10 End-of-Summer Pinterest Food Trends to Help You WIN Labor Day

Outdoor dining barbecue with friends
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From backyard barbecues to sunset cocktail hours, summer inspires creative ideas for celebrating with plenty of food and libations. And while this magical time of year might bring to mind indulgent, unhealthy comfort food, the trend, at least according to Pinterest, is actually just the opposite.

Here are 10 fun and good-for-you food trends we curated from the pin-friendly site. Each includes simple DIY tips for squeezing more foodie fun (and health perks) into those final summer outings and beyond. Check out the list and see how on trend you've been so far this summer.

Salad in a mason jar
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2. Mason Jar Salad

Planning a picnic is an art form. Rather than making a run-of-the-mill pasta salad and scooping it out of a Tupperware, pack a Pinterest-approved summer salad in a jar. Place a handful of greens in a Mason jar and top with chopped veggies like cucumber, bell pepper, sliced grape tomatoes, red onion and shredded summer squash. Add a lean protein, such as beans, salmon or chicken salad, and a small scoop of a good carbohydrate, such as cooked, chilled quinoa or sweet potato. Top it all off with a healthy dressing like tahini, guacamole or pesto and seal it up. Keep it in the cooler and shake just before opening.

Up next:​ At your next party, guests will swoon over this clever drink addition.

Orange and thyme in water glass
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3. Water Bars

Soda is out, according to Fortune magazine: Sales for both regular and diet have fallen to a 30-year low. That's a good thing, because reports on both types of soda have linked the fizzy stuff to potential health consequences like infertility, stroke, dementia, increased belly fat, diabetes, metabolic syndrome and an increased risk of dying from heart disease.

But, let's face it, plain water can be pretty blah. If you want to keep sodas off your summertime menus, but keep your guest's interest, create a fancy water bar. Grab a couple of pitchers and fill each with ice, filtered water and various combinations of sliced vegetables or slightly mashed, in-season fruit, along with herbs and spices. Crowd-pleasing combinations include cucumber, lemon and mint; basil, blueberries and lime; and peach, ginger and cinnamon.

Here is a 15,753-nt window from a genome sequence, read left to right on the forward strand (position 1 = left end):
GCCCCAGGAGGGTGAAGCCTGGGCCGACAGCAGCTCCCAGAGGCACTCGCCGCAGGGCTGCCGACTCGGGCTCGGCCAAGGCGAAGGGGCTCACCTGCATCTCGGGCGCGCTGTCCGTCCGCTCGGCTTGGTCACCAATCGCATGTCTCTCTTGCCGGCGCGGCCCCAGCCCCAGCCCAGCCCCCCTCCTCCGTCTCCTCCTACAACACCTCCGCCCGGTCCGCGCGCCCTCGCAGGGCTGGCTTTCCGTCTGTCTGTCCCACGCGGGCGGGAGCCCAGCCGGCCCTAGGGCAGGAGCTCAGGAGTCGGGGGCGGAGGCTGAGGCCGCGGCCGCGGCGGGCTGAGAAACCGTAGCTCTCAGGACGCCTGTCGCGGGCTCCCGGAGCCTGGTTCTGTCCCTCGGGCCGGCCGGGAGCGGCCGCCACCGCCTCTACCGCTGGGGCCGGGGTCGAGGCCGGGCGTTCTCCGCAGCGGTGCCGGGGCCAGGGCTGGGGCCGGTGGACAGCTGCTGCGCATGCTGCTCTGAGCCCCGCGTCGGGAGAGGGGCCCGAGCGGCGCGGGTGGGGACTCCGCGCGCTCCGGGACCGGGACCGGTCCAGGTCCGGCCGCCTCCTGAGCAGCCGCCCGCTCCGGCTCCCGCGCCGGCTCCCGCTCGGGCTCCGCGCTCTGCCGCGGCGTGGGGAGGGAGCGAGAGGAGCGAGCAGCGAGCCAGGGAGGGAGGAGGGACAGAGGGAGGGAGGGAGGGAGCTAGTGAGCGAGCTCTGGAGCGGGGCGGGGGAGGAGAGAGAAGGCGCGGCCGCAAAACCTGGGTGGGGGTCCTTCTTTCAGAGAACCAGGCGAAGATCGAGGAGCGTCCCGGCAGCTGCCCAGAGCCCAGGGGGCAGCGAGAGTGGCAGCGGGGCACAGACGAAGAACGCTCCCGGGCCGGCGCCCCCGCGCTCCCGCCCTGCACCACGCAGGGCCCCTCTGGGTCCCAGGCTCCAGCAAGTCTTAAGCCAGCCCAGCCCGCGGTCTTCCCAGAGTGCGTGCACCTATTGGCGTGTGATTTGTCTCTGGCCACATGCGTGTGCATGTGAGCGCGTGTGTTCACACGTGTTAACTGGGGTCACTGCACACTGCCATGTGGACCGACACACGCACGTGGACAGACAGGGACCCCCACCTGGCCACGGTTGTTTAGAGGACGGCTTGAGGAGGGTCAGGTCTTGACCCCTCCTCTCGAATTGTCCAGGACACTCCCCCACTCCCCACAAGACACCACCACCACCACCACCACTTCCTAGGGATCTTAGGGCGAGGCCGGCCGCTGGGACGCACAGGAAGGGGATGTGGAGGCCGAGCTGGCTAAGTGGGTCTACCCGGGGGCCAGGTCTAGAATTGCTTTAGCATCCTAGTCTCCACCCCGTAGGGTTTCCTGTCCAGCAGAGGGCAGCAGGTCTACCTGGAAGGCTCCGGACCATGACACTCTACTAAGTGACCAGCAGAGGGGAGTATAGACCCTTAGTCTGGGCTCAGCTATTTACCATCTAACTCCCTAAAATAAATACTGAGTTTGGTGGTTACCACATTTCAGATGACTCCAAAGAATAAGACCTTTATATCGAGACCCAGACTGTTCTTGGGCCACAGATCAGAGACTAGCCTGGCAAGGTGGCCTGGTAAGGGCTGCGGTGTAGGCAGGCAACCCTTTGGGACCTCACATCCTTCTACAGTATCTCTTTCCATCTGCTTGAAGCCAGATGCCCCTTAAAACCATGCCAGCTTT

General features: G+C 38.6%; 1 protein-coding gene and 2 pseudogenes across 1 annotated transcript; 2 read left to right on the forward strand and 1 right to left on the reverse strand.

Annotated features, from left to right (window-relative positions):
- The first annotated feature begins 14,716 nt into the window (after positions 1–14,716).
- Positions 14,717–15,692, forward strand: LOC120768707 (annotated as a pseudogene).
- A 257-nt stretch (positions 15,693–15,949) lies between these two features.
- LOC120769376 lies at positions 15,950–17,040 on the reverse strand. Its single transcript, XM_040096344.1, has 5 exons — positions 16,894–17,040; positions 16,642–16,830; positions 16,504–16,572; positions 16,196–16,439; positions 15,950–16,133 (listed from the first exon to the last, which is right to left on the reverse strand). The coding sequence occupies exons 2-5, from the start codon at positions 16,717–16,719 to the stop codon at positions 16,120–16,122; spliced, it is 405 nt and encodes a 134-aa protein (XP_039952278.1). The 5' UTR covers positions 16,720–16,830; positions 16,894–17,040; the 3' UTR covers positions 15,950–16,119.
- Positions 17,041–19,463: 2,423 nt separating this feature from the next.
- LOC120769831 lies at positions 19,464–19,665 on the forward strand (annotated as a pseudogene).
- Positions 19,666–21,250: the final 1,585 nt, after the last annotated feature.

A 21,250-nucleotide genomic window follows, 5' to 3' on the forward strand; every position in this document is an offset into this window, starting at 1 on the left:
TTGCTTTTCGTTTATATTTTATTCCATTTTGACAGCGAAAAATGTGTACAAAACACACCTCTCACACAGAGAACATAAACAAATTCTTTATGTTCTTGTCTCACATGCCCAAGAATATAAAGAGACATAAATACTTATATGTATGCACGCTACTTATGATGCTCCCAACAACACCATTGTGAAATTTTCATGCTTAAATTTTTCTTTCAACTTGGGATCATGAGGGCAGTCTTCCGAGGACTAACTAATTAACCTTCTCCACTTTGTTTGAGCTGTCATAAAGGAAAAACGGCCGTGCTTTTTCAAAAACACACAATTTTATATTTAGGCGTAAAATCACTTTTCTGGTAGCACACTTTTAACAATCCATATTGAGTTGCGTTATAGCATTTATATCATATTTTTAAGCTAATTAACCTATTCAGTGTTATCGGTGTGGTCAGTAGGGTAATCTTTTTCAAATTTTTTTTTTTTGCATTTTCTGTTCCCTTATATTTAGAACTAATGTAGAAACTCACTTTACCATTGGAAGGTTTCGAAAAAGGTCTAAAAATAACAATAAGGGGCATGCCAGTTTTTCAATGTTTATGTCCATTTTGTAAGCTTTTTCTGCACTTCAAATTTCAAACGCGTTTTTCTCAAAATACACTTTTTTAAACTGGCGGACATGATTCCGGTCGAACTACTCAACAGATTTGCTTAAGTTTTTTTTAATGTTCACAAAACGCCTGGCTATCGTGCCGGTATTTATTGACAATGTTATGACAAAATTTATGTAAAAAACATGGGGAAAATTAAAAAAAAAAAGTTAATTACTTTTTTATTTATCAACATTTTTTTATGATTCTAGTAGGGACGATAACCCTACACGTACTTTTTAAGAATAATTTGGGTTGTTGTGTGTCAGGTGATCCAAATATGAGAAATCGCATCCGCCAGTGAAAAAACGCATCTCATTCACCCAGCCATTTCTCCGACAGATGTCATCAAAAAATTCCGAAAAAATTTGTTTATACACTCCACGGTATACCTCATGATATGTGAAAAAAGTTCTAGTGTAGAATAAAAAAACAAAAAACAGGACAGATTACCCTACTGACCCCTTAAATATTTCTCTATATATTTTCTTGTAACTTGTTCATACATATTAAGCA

Up next:​ This double-duty trend provides both wholesome nibbles and lovely table decor.

Cheese board filled with fruit, crackers and grapes
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4. Edible Arrangements

Historically, pre-meal staples at summer get-togethers included chips and dip or cheese and crackers. A handful of potato chips and a quarter-cup of French onion dip adds up to nearly 300 calories, between 150 and 200 calories shy of what most women are recommended to eat for an entire meal. Two ounces of cheddar cheese and just four crackers clocks in at 295 calories.

In this era of clean eating, whole, fresh foods are replacing processed fare, and they can serve as both decoration and appetizer. To make an edible arrangement, cover a cloth table runner with colorful, washed, ready-to-eat fruits and vegetables accented by fresh herbs like mint and basil in miniature pots. Don't forget to add edible flowers, which you can usually find in the produce section of your local market.

Up next:​ This trend will supercharge your morning coffee.

Coffee in jars with spices and plant milk
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5. Iced Super Coffee

According to a recent report by Fortune, 62 percent of Americans are drinking coffee daily. Fortunately, a cup of java offers some pretty significant health perks, such as lowering the risk of Type 2 diabetes and protection against Parkinson's disease. The trouble is, many people doctor up their cups with refined sugar or artificial sweeteners and industrial dairy.

Enter super coffee, a coffee that is mixed with healthy ingredients and superfoods. There's no one way to make it, but super coffee essentially involves blending brewed coffee with ice and add-ins like plant milk, turmeric and black pepper, fresh ginger root and even freeze-dried plant powders, ranging from beet to spirulina.

Up next:​ This is the protein of the summer.

Hummus, tomatoes and walnuts on table
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6. Plant Protein

According to Mintel, more than a third of American consumers now buy plant-based meals despite not being vegetarian, and that number surges to 60 percent among millennials, according to QSR magazine. Concerns about the environment, animal welfare and chemicals used in animal food production are driving these record-breaking numbers.